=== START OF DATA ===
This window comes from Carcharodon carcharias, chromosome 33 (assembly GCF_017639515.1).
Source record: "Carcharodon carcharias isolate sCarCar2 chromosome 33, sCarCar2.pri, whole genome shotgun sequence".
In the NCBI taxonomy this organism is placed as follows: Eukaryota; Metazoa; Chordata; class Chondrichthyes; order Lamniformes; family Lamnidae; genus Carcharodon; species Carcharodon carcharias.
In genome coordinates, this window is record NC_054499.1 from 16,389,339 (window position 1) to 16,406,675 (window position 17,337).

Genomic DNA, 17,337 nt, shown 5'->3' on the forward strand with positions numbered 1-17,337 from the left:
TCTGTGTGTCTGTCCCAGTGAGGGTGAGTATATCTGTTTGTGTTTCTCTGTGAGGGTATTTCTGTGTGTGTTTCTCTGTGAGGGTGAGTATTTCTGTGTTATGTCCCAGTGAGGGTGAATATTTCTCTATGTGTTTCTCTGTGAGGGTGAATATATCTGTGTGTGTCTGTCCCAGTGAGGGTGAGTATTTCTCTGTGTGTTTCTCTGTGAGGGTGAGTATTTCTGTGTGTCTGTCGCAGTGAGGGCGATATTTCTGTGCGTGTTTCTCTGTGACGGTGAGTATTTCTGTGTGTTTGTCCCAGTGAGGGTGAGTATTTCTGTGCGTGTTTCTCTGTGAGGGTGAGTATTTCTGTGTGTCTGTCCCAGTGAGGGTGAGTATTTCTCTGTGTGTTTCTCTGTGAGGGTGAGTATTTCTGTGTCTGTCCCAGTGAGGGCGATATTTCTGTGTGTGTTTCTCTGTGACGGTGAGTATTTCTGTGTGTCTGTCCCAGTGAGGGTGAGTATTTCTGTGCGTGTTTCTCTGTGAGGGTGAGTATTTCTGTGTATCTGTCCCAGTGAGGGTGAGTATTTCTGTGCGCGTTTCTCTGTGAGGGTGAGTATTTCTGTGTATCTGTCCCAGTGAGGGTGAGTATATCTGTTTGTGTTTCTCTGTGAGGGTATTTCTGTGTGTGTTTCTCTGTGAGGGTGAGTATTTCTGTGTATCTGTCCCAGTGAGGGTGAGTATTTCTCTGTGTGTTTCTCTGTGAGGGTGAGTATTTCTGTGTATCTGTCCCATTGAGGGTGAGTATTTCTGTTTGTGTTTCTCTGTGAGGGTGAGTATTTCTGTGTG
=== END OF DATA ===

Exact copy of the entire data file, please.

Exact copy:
This window comes from Carcharodon carcharias, chromosome 33 (assembly GCF_017639515.1).
Source record: "Carcharodon carcharias isolate sCarCar2 chromosome 33, sCarCar2.pri, whole genome shotgun sequence".
In the NCBI taxonomy this organism is placed as follows: Eukaryota; Metazoa; Chordata; class Chondrichthyes; order Lamniformes; family Lamnidae; genus Carcharodon; species Carcharodon carcharias.
In genome coordinates, this window is record NC_054499.1 from 16,389,339 (window position 1) to 16,406,675 (window position 17,337).

Genomic DNA, 17,337 nt, shown 5'->3' on the forward strand with positions numbered 1-17,337 from the left:
TCTGTGTGTCTGTCCCAGTGAGGGTGAGTATATCTGTTTGTGTTTCTCTGTGAGGGTATTTCTGTGTGTGTTTCTCTGTGAGGGTGAGTATTTCTGTGTTATGTCCCAGTGAGGGTGAATATTTCTCTATGTGTTTCTCTGTGAGGGTGAATATATCTGTGTGTGTCTGTCCCAGTGAGGGTGAGTATTTCTCTGTGTGTTTCTCTGTGAGGGTGAGTATTTCTGTGTGTCTGTCGCAGTGAGGGCGATATTTCTGTGCGTGTTTCTCTGTGACGGTGAGTATTTCTGTGTGTTTGTCCCAGTGAGGGTGAGTATTTCTGTGCGTGTTTCTCTGTGAGGGTGAGTATTTCTGTGTGTCTGTCCCAGTGAGGGTGAGTATTTCTCTGTGTGTTTCTCTGTGAGGGTGAGTATTTCTGTGTCTGTCCCAGTGAGGGCGATATTTCTGTGTGTGTTTCTCTGTGACGGTGAGTATTTCTGTGTGTCTGTCCCAGTGAGGGTGAGTATTTCTGTGCGTGTTTCTCTGTGAGGGTGAGTATTTCTGTGTATCTGTCCCAGTGAGGGTGAGTATTTCTGTGCGCGTTTCTCTGTGAGGGTGAGTATTTCTGTGTATCTGTCCCAGTGAGGGTGAGTATATCTGTTTGTGTTTCTCTGTGAGGGTATTTCTGTGTGTGTTTCTCTGTGAGGGTGAGTATTTCTGTGTATCTGTCCCAGTGAGGGTGAGTATTTCTCTGTGTGTTTCTCTGTGAGGGTGAGTATTTCTGTGTATCTGTCCCATTGAGGGTGAGTATTTCTGTTTGTGTTTCTCTGTGAGGGTGAGTATTTCTGTGTG